Reason reported on a 83-year-old retired engineer in Michigan who had his property seized for underpaying property taxes by $8.41.
Oakland County seized his home, auctioned it off to pay off the debt, and took a cool $24,500 of the excess revenue from the sale.
Under Michigan law, this action was legal.
The man in question, Uri Rafaeli, is one of thousands of people that have fallen prey to Michigan’s property tax statute. This law was passed in 1999 to speed up the rehabilitation of abandoned properties, thus turning county treasurers into debt collectors.
Eric Boehm explains the political implications of this move:
In the process, it creates a perverse incentive by allowing treasurers’ offices to retain excess revenue raised by seizing and selling properties with delinquent taxes—even when the amount owed is miniscule, and even when the homes aren’t abandoned or blighted at all.
Organizations fighting for property owners like Rafaeli claim that this practice is “unconstitutional, inequitable, and unreasonably harsh.” These activists call it “home equity theft”—a process that’s a close relative to the civil asset forfeiture laws that have been used by police departments to similarly deprive innocent Americans of their property without due process.”
“Michigan is currently stealing from people across the state,” declared Christina Martin, an attorney for the Pacific Legal Foundation, a nonprofit law firm that is providing legal counsel to Rafaeli and other homeowners. They have filed a class-action lawsuit which the Michigan Supreme Court will take up in early November.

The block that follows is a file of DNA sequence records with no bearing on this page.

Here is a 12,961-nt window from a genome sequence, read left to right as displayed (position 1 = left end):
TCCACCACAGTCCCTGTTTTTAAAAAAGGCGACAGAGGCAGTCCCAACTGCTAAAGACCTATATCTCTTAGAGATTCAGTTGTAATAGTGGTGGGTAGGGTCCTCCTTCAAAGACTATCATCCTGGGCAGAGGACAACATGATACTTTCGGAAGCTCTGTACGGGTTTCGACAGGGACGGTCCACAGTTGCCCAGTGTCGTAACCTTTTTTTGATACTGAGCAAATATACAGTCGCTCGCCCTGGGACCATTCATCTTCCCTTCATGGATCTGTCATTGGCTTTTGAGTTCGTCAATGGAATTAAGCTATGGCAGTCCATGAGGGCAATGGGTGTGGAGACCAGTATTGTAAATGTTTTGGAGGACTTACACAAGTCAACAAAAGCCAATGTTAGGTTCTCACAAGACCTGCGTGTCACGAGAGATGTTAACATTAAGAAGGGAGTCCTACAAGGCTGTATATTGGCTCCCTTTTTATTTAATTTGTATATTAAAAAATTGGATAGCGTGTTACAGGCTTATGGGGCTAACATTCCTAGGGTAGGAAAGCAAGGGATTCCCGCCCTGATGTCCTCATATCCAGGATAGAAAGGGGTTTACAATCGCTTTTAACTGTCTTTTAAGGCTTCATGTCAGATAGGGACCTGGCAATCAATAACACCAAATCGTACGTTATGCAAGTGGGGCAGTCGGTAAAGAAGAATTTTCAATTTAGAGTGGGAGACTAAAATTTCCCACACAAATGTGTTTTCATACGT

This whole drama started back in August 2011 when Rafaeli bought a three-bedroom, 1,500-square-foot home in the majority African American community of Southfield, Michigan, a humble suburb slightly north of Detroit. “The investment was good to the state economy, and [at] the same time, it may produce a good rent for my retirement. A ‘win-win’ situation,” claimed Rafaeli.
He lived in neighboring Macomb County during this time period. Now, he no longer lives in Michigan.
On January 6, 2012, the Oakland County Register of Deeds recorded the $60,000 purchase. In June 2012, around six months later, Rafaeli was informed that he underpaid his property taxes by $496. Nevertheless, Rafaeli fulfilled his following property tax payments by paying them on time and in full.
In January 2013, Rafaeli made an attempt to clear up his unpaid tax debt, according to court documents.
However, he made an error in determining how much interest was owed. As a result, he underpaid by $8.41.
A year later, on February 2014, Rafael’s rental property was one of the 11,000 properties that Oakland County auctioned. The property was sold for $24,500 in August 2014, which was much less than Rafaeli paid for the property three years prior.
Rafaeli said, “I believed in the power of the U.S. to withstand the difficulties and I believed in its fairness and dignity in doing business there.”
However, Rafaeli has become pessimistic about this situation.
Martin reminded liberty activists of the political implications of this case.
“The Constitution was written to prevent the government from violating a right that preexists the Constitution,” says Martin. “If this can happen to multimillionaires and to the poor, to the elderly….If this can happen to Mr. Rafaeli, it can happen to anyone.”
Looking at Rafael’s case, should give liberty conservatives some perspective on the importance of local politics. Ignoring it, will only enable further infringements on basic liberties.